A fraudster who “tricked his way” into becoming a  governor of one Nigeria’s oil producing states has pleaded guilty to 10 counts of money-laundering and conspiracy to defraud at a London Court.

James Ibori, a former governor of one of Nigeria’s oil-producing states, was accused by British police of stealing $250m (£160m) over eight years. He changed his plea to guilty as  his trial at London’s Southwark Crown Court was about to begin and admitted stealing money from Delta state and laundering it in London through a number of offshore companies.

Ibori was arrested in 2010 in Dubai and then extradited to London.

Some $35m of his alleged UK assets were frozen in 2007.

Prosecuting QC Sasha Wass said Mr Ibori, 53, had “tricked” his way into becoming Delta state governor, by giving a false date of birth and claiming he had no criminal record.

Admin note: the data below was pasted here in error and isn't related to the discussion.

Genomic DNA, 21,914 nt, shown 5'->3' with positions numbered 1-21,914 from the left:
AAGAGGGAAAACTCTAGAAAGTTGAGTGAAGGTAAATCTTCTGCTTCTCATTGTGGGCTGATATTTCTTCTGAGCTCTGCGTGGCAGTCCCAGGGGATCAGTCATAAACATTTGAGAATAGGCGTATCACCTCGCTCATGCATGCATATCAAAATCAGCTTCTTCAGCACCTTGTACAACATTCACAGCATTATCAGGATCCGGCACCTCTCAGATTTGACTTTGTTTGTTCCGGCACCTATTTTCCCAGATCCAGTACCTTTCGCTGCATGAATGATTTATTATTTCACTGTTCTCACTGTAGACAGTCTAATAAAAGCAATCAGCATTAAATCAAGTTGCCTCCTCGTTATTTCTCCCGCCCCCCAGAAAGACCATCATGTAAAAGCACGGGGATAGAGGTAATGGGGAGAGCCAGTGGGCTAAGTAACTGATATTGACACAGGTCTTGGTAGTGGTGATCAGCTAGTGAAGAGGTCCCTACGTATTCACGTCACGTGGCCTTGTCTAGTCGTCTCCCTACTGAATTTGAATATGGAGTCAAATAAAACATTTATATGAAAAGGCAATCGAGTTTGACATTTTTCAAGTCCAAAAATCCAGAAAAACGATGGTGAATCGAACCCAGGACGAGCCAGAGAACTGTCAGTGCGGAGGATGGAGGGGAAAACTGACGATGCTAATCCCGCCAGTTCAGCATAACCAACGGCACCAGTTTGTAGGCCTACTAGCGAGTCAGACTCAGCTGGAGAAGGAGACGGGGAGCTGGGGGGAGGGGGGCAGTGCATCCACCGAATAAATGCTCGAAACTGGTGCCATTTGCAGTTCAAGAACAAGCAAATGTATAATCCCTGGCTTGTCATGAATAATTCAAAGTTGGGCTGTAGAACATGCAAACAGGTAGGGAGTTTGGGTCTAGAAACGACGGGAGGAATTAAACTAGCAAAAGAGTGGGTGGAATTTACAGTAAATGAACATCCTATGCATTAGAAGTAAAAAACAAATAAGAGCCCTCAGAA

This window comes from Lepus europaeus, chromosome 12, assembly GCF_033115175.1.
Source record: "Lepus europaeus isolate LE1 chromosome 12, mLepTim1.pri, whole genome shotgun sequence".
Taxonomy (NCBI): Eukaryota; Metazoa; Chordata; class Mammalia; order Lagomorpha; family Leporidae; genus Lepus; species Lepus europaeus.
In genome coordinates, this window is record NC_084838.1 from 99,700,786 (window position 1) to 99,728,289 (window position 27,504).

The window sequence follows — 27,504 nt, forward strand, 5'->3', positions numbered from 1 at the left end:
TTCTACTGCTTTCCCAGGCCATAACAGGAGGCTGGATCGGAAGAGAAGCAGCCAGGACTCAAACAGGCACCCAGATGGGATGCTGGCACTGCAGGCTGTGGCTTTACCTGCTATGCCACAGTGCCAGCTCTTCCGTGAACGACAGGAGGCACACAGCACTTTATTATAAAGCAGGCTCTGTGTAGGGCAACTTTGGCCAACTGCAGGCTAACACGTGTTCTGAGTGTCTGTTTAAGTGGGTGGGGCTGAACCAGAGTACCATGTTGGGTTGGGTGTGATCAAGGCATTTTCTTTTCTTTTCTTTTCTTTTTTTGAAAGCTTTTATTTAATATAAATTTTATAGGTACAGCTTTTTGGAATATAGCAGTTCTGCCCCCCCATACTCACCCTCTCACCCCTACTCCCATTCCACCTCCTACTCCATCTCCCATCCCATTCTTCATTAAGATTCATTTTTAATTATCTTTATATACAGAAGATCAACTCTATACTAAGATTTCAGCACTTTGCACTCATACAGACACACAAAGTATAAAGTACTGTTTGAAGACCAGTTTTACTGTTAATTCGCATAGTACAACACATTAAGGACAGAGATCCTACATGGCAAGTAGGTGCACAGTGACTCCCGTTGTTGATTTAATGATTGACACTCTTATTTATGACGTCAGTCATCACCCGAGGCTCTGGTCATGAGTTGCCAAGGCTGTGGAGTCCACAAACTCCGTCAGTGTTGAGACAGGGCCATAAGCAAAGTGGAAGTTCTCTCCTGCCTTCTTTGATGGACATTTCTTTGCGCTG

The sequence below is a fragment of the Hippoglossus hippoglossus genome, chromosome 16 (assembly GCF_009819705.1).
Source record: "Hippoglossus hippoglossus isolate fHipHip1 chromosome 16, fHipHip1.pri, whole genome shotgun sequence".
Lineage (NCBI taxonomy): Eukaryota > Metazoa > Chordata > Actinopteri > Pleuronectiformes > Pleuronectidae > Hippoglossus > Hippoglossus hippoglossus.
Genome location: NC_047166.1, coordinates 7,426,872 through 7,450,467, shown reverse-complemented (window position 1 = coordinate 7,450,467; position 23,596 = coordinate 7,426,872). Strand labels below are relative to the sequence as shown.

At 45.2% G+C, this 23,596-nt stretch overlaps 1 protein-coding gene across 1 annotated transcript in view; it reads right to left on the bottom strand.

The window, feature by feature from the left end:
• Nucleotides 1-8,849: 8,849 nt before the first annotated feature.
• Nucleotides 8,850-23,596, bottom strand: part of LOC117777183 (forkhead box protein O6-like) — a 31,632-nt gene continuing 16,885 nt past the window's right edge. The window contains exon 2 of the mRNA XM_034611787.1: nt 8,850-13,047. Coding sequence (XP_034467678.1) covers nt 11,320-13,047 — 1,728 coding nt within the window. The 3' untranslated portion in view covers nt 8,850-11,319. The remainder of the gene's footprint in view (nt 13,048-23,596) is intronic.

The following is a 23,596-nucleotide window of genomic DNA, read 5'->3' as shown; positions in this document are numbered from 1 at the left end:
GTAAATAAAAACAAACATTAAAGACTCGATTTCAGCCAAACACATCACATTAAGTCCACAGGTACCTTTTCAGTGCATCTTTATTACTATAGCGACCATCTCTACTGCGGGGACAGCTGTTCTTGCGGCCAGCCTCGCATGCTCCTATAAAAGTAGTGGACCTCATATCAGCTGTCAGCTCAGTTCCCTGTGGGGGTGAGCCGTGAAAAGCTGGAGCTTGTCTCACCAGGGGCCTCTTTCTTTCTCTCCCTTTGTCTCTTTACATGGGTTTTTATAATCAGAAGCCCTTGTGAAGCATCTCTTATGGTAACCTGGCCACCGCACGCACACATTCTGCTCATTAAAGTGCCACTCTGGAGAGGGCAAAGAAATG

“He was never the legitimate governor and there was effectively a thief in government house. As the pretender of that public office, he was able to plunder Delta state’s wealth and hand out patronage.”

He is due to be sentenced on 16 April.

Mr Ibori’s wife, Theresa, his sister, Christine, his mistress, Udoamaaka Okoronkwo, and his London solicitor, Bhadresh Gohil, have all been convicted of money-laundering.

Their convictions could only be reported on Monday after reporting restrictions were lifted.

Nigeria’s Economic and Financial Crimes Commission (EFCC) had asked the UK’s Metropolitan police to look into the ex-governor’s financial affairs.

“The vast sums of money involved were used to fund Mr Ibori’s lavish lifestyle,” Detective Inspector Paul Whatmore, the officer in charge of the investigation, said.

“We will now be actively seeking the confiscation of all of his stolen assets so they can be repatriated for the benefit of the people of Delta State.”